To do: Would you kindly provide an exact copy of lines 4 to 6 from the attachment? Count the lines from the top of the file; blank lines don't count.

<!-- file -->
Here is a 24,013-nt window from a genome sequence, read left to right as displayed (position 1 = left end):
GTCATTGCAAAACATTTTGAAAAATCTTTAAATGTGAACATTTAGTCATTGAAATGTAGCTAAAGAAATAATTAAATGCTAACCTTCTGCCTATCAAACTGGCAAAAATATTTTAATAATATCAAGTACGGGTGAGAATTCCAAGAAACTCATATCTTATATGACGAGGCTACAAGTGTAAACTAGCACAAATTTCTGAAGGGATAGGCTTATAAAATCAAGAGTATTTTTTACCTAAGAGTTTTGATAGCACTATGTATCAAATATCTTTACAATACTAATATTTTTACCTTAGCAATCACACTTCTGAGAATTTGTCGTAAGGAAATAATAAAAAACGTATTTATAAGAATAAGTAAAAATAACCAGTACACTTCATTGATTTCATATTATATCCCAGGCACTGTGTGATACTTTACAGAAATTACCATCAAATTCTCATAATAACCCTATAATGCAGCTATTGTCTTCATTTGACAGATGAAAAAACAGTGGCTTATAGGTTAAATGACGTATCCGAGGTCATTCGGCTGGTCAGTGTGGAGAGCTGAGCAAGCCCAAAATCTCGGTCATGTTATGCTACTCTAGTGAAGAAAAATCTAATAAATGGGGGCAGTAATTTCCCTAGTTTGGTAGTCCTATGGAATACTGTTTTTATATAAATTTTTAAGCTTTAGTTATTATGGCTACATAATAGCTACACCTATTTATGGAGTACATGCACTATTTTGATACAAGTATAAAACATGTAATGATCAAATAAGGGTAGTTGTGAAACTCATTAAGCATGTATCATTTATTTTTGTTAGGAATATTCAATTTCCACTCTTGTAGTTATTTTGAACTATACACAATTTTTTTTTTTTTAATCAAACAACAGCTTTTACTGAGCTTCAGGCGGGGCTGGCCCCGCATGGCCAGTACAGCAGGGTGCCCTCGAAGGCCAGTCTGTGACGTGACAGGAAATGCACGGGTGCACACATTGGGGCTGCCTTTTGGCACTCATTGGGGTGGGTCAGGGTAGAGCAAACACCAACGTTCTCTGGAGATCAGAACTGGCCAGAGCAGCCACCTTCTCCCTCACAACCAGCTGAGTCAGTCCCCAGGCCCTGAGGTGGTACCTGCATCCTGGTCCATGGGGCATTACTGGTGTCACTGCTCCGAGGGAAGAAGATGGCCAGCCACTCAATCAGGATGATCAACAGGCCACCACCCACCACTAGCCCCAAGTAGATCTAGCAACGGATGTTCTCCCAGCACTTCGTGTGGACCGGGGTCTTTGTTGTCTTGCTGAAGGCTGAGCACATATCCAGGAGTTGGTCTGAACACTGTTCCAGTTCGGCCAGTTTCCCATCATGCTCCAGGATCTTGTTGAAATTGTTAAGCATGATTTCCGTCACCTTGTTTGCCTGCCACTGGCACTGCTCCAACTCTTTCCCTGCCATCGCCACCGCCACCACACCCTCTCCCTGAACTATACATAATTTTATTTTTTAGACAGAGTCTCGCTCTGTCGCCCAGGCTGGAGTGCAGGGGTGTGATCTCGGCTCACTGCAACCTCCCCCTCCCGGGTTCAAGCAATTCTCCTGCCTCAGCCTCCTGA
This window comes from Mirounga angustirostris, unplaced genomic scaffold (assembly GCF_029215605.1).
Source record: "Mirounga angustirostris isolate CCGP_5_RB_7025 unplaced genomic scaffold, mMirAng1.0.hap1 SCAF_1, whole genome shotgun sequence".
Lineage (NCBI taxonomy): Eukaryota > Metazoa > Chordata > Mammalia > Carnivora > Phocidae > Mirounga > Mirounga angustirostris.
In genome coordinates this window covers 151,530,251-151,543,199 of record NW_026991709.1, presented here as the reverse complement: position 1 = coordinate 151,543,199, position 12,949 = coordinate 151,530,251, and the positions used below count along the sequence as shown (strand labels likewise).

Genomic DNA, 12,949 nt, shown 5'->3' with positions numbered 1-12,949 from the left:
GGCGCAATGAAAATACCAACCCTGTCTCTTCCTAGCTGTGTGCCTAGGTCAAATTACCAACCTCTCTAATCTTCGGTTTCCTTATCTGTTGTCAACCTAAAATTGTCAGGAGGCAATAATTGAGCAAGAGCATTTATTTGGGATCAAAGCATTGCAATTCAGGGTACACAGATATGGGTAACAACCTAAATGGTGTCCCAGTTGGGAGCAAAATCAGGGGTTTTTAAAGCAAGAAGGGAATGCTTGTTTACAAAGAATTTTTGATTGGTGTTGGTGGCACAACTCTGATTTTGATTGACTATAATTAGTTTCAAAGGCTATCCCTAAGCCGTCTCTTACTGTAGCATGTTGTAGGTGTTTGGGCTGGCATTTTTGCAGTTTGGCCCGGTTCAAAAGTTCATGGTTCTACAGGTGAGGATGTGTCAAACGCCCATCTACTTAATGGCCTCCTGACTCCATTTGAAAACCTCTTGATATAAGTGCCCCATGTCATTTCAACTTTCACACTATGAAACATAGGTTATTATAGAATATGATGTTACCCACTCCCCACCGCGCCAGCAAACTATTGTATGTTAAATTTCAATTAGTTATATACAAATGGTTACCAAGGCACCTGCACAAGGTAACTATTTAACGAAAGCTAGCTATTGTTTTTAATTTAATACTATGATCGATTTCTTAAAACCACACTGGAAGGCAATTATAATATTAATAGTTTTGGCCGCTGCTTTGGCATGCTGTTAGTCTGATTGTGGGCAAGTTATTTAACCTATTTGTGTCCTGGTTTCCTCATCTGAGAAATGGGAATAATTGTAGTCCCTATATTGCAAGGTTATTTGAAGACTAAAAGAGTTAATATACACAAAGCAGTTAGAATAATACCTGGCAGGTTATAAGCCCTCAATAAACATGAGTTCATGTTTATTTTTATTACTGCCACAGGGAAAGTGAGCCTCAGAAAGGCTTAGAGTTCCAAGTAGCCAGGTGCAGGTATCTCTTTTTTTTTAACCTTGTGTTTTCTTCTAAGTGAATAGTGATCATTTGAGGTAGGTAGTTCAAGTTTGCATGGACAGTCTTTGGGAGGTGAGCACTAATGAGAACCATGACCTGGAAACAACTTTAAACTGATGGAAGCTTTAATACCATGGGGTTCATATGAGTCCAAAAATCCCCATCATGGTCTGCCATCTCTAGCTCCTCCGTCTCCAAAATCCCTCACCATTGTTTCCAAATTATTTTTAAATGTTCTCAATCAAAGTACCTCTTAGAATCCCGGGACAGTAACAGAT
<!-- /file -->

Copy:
Source record: "Mirounga angustirostris isolate CCGP_5_RB_7025 unplaced genomic scaffold, mMirAng1.0.hap1 SCAF_1, whole genome shotgun sequence".
Lineage (NCBI taxonomy): Eukaryota > Metazoa > Chordata > Mammalia > Carnivora > Phocidae > Mirounga > Mirounga angustirostris.
In genome coordinates this window covers 151,530,251-151,543,199 of record NW_026991709.1, presented here as the reverse complement: position 1 = coordinate 151,543,199, position 12,949 = coordinate 151,530,251, and the positions used below count along the sequence as shown (strand labels likewise).